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March 2, 2018, Chicago – Adrian Dominican Sisters JoAnn Fleischaker, OP, and Dorothy (Dot) Dempsey, OP, were part of a group of Catholic clergy and religious from Chicago who took part in a recent press conference announcing a Lenten fast in solidarity with Dreamers.
Dreamers are U.S. residents who had immigrated to the United States as children with their undocumented parents. Advocates for these Dreamers are working to pass legislation that would protect the Dreamers, who had applied for temporary safety from deportation under the Deferred Action for Childhood Arrivals (DACA) program. Many of the estimated 800,000 Dreamers had never known any nation other than the United States.
Both Sisters JoAnn and Dot are members of the Adrian Dominican Congregation’s Dominican Midwest Mission Chapter, based in Chicago. For years, Sisters and Associates in the Dominican Midwest have focused on their Chapter’s Immigration Initiative, which calls on them to walk with immigrants and to work toward a just and compassionate immigration reform.
Sister JoAnn is one of several Adrian Dominicans who volunteer to spend two hours for two weekends a month at the Marie Joseph House of Hospitality, a center in Chicago for women and children immigrants. Before the monthly meetings of Sisters and Brothers of Immigrants, Sister JoAnn and others take part in an hour of public witness in support of immigrants.
As an English as a Second Language (ESL) teacher, Sister JoAnn has heard first-hand of the fears of deportation faced by many adult learners. “When you meet people who are in that situation and you hear them speak about their experience, it helps you understand tie issue so much better,” Sister JoAnn said.
Sister Dot spoke of her own experiences as a literacy tutor with immigrants and as a court watcher in immigration court, ensuring the immigrants who are represented in court that what happens to them is noticed by the community. “I listen to the struggles that they have while they’re incarcerated,” she said. Hearing their experiences gives her special motivation for being involved with the immigrant population.
Sister Dot is also among a group of Sisters who gather for interfaith prayer every Friday morning at Broadview, the detention center for immigrants. She explained that, in the past, immigrants detained at Broadview were often deported from there on Friday mornings, and the group was there to give them moral support.
“It’s a witness,” Sister Dot said of the Broadview gathering, noting that students on spring break often join them in their prayer. In addition, she said, law students from DePaul University often come to learn more about the experience of the immigrants.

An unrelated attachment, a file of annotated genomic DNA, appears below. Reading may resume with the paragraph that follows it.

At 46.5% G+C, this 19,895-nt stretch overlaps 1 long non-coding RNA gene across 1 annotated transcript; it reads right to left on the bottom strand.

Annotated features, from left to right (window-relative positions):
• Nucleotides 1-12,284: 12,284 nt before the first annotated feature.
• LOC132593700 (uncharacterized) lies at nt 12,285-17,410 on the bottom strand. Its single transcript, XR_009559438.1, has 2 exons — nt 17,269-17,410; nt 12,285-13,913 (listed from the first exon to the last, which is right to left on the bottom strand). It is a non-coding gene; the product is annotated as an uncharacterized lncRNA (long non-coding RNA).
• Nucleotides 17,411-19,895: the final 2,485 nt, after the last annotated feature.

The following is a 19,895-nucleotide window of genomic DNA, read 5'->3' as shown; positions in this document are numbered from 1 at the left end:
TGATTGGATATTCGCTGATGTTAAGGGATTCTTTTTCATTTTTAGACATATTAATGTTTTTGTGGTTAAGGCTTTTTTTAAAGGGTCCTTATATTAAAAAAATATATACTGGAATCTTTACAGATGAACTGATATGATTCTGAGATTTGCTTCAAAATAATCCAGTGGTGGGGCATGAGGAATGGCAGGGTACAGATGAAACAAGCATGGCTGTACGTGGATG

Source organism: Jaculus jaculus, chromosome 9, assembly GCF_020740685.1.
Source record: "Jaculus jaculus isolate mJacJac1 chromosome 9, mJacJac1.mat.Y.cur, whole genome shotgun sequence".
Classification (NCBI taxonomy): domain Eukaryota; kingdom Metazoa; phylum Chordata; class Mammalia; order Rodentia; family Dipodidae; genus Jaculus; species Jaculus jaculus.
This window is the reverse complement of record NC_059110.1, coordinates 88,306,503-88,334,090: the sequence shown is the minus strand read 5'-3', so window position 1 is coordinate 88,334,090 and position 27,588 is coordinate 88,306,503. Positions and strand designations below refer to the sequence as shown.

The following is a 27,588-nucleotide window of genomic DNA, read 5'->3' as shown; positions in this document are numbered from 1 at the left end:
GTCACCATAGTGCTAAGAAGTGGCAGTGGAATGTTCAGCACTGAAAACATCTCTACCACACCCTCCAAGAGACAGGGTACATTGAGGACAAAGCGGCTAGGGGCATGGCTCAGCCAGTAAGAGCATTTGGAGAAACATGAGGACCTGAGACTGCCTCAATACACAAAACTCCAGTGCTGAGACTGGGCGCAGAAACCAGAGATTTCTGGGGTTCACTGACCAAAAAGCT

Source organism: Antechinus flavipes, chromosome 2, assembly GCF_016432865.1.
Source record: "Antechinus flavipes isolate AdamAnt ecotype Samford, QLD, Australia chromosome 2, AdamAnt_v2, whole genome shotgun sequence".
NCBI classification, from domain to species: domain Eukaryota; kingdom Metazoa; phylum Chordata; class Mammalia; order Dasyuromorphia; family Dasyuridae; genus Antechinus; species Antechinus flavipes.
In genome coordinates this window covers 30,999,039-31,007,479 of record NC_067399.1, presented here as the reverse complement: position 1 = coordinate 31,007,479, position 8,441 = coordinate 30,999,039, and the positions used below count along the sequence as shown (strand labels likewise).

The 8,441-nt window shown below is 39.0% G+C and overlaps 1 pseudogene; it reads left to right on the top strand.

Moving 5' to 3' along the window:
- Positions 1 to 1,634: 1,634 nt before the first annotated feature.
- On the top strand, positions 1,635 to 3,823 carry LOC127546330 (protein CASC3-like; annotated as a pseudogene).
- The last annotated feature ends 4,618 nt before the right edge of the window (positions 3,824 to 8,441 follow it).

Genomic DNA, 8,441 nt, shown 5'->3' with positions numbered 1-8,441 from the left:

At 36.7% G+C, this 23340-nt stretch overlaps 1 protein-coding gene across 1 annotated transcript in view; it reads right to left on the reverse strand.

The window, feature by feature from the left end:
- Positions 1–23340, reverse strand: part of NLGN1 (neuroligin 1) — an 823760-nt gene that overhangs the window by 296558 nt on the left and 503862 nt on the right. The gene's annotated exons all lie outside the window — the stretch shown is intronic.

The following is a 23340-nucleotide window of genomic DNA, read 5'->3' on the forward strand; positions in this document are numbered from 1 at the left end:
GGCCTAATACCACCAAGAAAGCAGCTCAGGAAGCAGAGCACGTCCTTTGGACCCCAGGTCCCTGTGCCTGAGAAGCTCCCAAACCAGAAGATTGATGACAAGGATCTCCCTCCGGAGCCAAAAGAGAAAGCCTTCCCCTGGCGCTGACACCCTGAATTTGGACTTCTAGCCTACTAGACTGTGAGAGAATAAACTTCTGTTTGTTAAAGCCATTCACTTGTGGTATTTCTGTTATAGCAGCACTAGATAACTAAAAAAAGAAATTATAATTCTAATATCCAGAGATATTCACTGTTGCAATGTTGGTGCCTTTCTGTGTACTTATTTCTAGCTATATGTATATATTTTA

Sisters in the Dominican Midwest Chapter and other concerned citizens in the Chicago area have an opportunity almost every other day to participate in an action on behalf of immigrants, Sister Dot said. “We all do what we can: calling, marching, being a presence. It helps to know what they must go through, not knowing what tomorrow may bring. It’s all for the Dreamers and our immigrants.”
February 23, 2018, Adrian, Michigan – As the March 5, 2018, deadline for the termination of Deferred Action for Childhood Arrivals (DACA) approaches with no immigration legislation in sight, the Adrian Dominican Sisters are joining national Catholic actions on behalf of the young Dreamers.
At stake is the welfare of about 800,000 Dreamers, young U.S. residents who came to the United States as children. Many of the Dreamers, protected by the DACA program, contribute greatly to their communities in the United States and have experienced no other home. President Donald Trump rescinded the DACA program in September 2017, stating that it was up to Congress to pass legislation to protect the Dreamers from deportation by March 5, 2018.
Noting the urgency of the situation for the Dreamers, the United States Conference of Catholic Bishops (USCCB) has called for a Catholic Call-In Day on Monday, February 26. “Our faith compels us to stand with the vulnerable, including our immigrant brothers and sisters,” the USCCB leadership wrote in a statement. “We have done so continually, but we must show our support and solidarity now in a special way. Now is the time for action.” Watch a video produced by the USCCB.
On Monday, Adrian Dominican Sisters, Associates, and Co-workers on the Motherhouse campus are participating in the National Call-in Day for Dreamers. They are asking all concerned citizens to join them in calling their House Representative and two Senators (U.S. Capital Switchboard, 202-224-3121), and Paul Ryan, Speaker of the House (202-225-3031), urging them to protect the Dreamers from deportation, provide a clear and narrow path to citizenship, and avoid damages to existing protections for families and unaccompanied minors.
On Tuesday, four Adrian Dominican Sisters will represent the Congregation at a Catholic Day of Action with Dreamers on Capitol Hill in Washington, D.C., sponsored by a broad coalition of Catholic organizations. Congregation representatives are Sisters Elise D. García, OP, General Councilor; Attracta Kelly, OP, Director of the Congregation’s Immigration Assistance Office; Corinne Sanders, OP; and Heather Stiverson, OP. They will be among several hundred other Catholic Sisters, clergy, and lay leaders standing in solidarity with the Dreamers. The day will begin with a brief press conference, followed by a time of song, prayer, and visits by participants to their elected legislators.
Feature photo: From left, Sisters Elise García, OP, Corinne Sanders,, OP, and Attracta Kelly, OP, receive a blessing at the end of Mass on February 26 for their participation in the Catholic Day of Action with Dreamers in Washington, D.C. on February 27. Also representing the Congregation will be Sister Heather Stiverson, OP, who ministers and resides in Detroit.